21 August 2017

Three witty women add their spice to Canberra Writers Festival

| Suzanne Kiraly
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Kathy Lette says she writes because it saves her thousands on therapy.

Funny, irreverent and tackling some of the more difficult questions in life, the Canberra Writers Festival is hosting three extraordinary women who are great storytellers and write/speak in a manner that keeps us riveted from beginning to end.

I was fortunate enough to have interviewed Kathy Lette, Nikki Gemmell and Jean Kittson recently, and was thoroughly entertained by all three. If my interviews are anything to go by, then you are in for a real treat if you attend any, or all of their sessions during the festival.

Kathy Lette, says that she only writes because it saves her thousands on therapy. She’s witty, a rebel, and an Aussie icon from Cronulla (which she calls “the insular peninsula”), currently living in the UK, because she likes to “straddle the hemispheres”. Her claim to fame began with the massive hit that was “Puberty Blues” – the book and movie, and she tells me that it was about poetic justice.

“Poetic justice is the only justice in the world,” she says.

The story wreaked revenge on those surfie boys she grew up with as a teenager. Then, another book of hers (she’s written 14 so far), is a good follow-up in terms of being truly revealing.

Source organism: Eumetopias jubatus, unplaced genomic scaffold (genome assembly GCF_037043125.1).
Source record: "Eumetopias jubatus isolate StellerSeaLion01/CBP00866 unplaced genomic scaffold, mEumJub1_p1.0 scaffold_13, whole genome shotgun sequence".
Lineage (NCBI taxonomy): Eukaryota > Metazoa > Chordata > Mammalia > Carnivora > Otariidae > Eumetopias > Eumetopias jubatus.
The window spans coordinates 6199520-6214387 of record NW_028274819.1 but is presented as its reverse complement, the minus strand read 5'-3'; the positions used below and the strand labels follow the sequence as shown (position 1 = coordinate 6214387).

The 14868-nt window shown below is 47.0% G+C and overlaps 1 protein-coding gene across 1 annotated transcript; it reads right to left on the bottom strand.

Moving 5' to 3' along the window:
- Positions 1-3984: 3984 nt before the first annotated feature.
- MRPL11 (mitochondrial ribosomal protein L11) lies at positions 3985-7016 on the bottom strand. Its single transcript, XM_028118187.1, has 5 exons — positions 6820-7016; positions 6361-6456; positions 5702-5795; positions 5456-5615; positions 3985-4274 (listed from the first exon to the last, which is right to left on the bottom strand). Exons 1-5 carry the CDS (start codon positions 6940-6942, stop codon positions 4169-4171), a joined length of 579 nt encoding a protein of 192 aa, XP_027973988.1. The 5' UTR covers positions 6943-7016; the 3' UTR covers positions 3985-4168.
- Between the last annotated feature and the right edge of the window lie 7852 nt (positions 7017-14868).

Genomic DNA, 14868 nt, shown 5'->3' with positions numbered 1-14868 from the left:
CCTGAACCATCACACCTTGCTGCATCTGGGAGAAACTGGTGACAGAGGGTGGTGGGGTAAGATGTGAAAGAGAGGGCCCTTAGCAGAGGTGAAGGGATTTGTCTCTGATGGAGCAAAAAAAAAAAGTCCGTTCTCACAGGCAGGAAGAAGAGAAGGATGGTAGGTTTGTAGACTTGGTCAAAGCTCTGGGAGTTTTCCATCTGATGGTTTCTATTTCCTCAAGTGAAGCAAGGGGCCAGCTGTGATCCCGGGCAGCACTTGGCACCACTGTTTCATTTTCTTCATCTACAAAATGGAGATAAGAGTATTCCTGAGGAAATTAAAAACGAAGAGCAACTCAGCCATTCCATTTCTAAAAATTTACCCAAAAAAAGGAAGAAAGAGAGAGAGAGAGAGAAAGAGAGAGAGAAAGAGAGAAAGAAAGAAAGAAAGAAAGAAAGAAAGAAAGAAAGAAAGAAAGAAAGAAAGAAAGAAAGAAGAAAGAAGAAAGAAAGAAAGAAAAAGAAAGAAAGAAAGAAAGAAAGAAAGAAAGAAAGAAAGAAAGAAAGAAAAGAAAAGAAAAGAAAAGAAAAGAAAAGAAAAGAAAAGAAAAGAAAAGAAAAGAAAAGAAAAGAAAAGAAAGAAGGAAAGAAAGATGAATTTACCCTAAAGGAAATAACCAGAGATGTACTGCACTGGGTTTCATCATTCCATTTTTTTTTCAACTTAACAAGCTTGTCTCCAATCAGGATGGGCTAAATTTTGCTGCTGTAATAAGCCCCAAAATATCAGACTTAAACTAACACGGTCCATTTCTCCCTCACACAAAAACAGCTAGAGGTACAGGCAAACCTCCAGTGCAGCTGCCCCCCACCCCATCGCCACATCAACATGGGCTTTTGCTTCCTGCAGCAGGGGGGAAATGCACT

“Girls Night Out” is a psychological strip-tease taking us from Puberty Blues to Menopause Blues, with tales of love, lust, men, marriage, pregnancy, childbirth, mastitis, sexist bosses, teenage-daughter-wrangling, ageing,.. lots of grist for the mill, for sure!

I expect to hear much more of this kind of irreverence, at the “Girls’ Night In” event on the Canberra Writers Festival program on Sunday night, where she will team up with a plethora of women with much to say…. On Saturday afternoon, she is doing a one-woman show as well. Personally, I can’t wait!

I interviewed Nikki Gemmell at one of her children’s athletics carnivals – which is proving that despite the spicy, sexy books she sometimes writes, there is a modicum of normalcy in the framework of her life.

Nikki’s writing career started in year 3 when she saw her name in print in the school magazine, the “Keirabile Kookaburra”, and she hasn’t looked back!

Having read “The Bride Stripped Bare” and not been able to put it down, I was keen to find out just how that had affected her life. It must have been quite challenging in terms of the questions the media would have asked her since that time. She did say that you needed to get a tough skin as a writer, and despite the occasional interview where she has had to take on difficult questions (with some measure of judgement of her own morals), it has still all been worth it for her.

“If I am truthful and honest, there’s integrity in that, and I can go forward and not give up. It gets easier as I get older,” Nikki tells me.

Her latest book, “After” published by Harper Collins, is a hard-hitting novel about her toxic relationship with her mother, and her mum’s subsequent suicide through euthanasia.